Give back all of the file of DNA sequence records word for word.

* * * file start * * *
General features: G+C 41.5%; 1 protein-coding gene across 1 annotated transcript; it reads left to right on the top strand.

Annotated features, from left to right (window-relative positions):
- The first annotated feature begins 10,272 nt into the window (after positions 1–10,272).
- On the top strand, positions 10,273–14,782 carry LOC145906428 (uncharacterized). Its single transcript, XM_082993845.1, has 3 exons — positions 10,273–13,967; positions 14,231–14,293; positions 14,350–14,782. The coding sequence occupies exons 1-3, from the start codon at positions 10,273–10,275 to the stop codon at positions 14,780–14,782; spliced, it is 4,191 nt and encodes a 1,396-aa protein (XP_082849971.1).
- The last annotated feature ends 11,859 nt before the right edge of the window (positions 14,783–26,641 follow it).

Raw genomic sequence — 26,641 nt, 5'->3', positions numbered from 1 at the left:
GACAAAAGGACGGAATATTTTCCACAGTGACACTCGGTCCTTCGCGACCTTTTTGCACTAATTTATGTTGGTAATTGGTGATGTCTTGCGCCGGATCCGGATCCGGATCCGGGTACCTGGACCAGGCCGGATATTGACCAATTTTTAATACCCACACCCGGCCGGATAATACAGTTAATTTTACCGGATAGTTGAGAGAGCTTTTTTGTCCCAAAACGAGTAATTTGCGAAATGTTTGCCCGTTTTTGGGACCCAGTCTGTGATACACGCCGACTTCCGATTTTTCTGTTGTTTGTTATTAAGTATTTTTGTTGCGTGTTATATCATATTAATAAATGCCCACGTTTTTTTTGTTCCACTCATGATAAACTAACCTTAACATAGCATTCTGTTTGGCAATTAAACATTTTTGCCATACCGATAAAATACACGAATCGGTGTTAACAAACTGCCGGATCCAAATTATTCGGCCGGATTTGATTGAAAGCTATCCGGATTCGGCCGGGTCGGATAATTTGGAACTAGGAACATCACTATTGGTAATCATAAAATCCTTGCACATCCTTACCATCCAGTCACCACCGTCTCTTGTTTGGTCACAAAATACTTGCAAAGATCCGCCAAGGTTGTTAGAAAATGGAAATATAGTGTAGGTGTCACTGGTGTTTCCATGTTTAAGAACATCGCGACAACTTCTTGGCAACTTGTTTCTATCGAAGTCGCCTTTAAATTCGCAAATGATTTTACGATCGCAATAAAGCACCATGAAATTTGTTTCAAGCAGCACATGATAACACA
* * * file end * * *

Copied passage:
General features: G+C 41.5%; 1 protein-coding gene across 1 annotated transcript; it reads left to right on the top strand.

Annotated features, from left to right (window-relative positions):
- The first annotated feature begins 10,272 nt into the window (after positions 1–10,272).
- On the top strand, positions 10,273–14,782 carry LOC145906428 (uncharacterized). Its single transcript, XM_082993845.1, has 3 exons — positions 10,273–13,967; positions 14,231–14,293; positions 14,350–14,782. The coding sequence occupies exons 1-3, from the start codon at positions 10,273–10,275 to the stop codon at positions 14,780–14,782; spliced, it is 4,191 nt and encodes a 1,396-aa protein (XP_082849971.1).
- The last annotated feature ends 11,859 nt before the right edge of the window (positions 14,783–26,641 follow it).

Raw genomic sequence — 26,641 nt, 5'->3', positions numbered from 1 at the left:
GACAAAAGGACGGAATATTTTCCACAGTGACACTCGGTCCTTCGCGACCTTTTTGCACTAATTTATGTTGGTAATTGGTGATGTCTTGCGCCGGATCCGGATCCGGATCCGGGTACCTGGACCAGGCCGGATATTGACCAATTTTTAATACCCACACCCGGCCGGATAATACAGTTAATTTTACCGGATAGTTGAGAGAGCTTTTTTGTCCCAAAACGAGTAATTTGCGAAATGTTTGCCCGTTTTTGGGACCCAGTCTGTGATACACGCCGACTTCCGATTTTTCTGTTGTTTGTTATTAAGTATTTTTGTTGCGTGTTATATCATATTAATAAATGCCCACGTTTTTTTTGTTCCACTCATGATAAACTAACCTTAACATAGCATTCTGTTTGGCAATTAAACATTTTTGCCATACCGATAAAATACACGAATCGGTGTTAACAAACTGCCGGATCCAAATTATTCGGCCGGATTTGATTGAAAGCTATCCGGATTCGGCCGGGTCGGATAATTTGGAACTAGGAACATCACTATTGGTAATCATAAAATCCTTGCACATCCTTACCATCCAGTCACCACCGTCTCTTGTTTGGTCACAAAATACTTGCAAAGATCCGCCAAGGTTGTTAGAAAATGGAAATATAGTGTAGGTGTCACTGGTGTTTCCATGTTTAAGAACATCGCGACAACTTCTTGGCAACTTGTTTCTATCGAAGTCGCCTTTAAATTCGCAAATGATTTTACGATCGCAATAAAGCACCATGAAATTTGTTTCAAGCAGCACATGATAACACA